History: The patient was referred by his pediatrician with complaints of red, itchy lesions on his toes for two to three weeks. The pediatrician was concerned because some of the lesions looked vasculitic. The patient is in good general health. A non-smoker. He recollected as the interview progressed that he'd had similar but less severe problems in the past.

Physical Exam: Erythematous macules, some hemorrhagic in appearance on toes. One lesion slightly necrotic.

Lab: CBC, ANA and other tests ordered at pediatric office
Pathology: none

Diagnosis: Chilblains (Lupus Pernio)
Reasons Presented and Questions: Similar patients are seen two or three times a year in my office. The typical case is a child or young adult with pruritic erythematous macules or papules on the toes or fingers. The lesions can look necrotic and sometimes ulcerate. The person is otherwise healthy. Pernio is most commonly seen in fall or winter, but I've seen it in spring, too. The lesions are worrisome in appearance to physician, parent, patient. The index case here was worried that "my toes will rot off." His mother was worried about "lupus." I reassured them that this is a common, self-limited problem. While nifedipine may help, it's not necessary. Wear warm socks. Give it time. There's a good review on It says: "The direct cause of pernio is cold exposure. Chronic pernio may be secondary to various systemic diseases as follows:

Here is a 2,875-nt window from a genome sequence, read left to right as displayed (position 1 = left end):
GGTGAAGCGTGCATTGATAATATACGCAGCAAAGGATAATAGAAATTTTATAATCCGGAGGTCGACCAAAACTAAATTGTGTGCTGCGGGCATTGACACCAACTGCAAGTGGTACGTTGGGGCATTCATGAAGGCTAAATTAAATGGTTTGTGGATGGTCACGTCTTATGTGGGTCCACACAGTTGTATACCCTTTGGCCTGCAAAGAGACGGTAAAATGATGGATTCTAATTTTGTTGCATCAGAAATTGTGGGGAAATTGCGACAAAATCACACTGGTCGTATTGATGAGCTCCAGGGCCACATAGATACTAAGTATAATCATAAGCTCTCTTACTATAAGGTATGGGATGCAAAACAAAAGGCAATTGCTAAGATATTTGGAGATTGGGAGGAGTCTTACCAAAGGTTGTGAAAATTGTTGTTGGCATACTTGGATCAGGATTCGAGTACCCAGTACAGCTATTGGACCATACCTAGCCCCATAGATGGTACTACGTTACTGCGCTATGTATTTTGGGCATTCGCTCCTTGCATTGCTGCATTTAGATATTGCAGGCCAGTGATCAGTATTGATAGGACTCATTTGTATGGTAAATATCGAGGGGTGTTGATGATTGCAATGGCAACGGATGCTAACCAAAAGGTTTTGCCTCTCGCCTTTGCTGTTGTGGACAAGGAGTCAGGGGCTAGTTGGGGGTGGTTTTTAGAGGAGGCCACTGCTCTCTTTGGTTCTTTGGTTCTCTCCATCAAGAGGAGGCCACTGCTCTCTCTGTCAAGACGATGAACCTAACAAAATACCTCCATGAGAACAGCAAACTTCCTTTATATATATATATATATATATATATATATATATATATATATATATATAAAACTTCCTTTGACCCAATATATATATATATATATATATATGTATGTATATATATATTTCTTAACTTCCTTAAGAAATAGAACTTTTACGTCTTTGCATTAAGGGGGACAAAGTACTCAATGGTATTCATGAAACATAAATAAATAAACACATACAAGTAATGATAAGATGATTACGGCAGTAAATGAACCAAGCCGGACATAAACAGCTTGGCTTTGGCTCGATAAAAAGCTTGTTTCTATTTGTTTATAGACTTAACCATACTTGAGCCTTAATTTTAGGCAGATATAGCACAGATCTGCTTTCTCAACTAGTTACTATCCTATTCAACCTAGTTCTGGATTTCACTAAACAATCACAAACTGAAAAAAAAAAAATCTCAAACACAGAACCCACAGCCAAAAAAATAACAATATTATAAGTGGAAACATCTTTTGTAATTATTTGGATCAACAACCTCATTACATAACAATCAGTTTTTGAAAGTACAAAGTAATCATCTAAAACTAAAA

Chronic myelomonocytic leukemia
Anorexia nervosa
Cryoglobulinemia, cryofibrinogenemia, cold agglutinins
Antiphospholipid antibody syndrome
Raynaud disease"

But it's usually easy to differentiate which ones are worrisome and the vast majority will be simple chilblains. One may need to use some clinical judgment. Not rush to unnecessary testing. In my experience, and from what I've read, this occurs more when it is cold and damp in thin individuals. Not bone chilling cold, but the cold of early winter. When it is really cold, good socks and footwear may be more the norm and can protect a susceptible individual from chilblains.

11/29/07 -- Patient just seen:
These are the toes of a 70 yo man who has had chilblains for the past 30 winters. His toes are uncomfortable, itchy and occasionally painful. He's had no chronic illnesses and enjoys good health.

Here is an excellent full text reference: "Pernio in Children" from the journal, Pediatrics.

Friday, November 23, 2007

Notched Nose

This 55 year-old woman had micrographic surgery for a basal cell of the left ala three years ago. The graft did not take and she has been left with a notched ala. The defect, in the center of her face, is more disfiguring than it appears in this photo.

Question: What kind of repair could be done at this time to give her a better functional and cosmetic repair.

Sunday, November 18, 2007

Uncommon Warts

Welcome, New Members from the Penang Conference

Early morning, view before we convened for our scientific sessions. Penang is an amazing place to meet new friends, relax and sample a singular culture.

Please look at two interesting cases.

This is the tale of two young patients with warts who were seen back to back on November 17, 2007. Verruca vulgaris (the common wart) is sometimes quite "uncommon."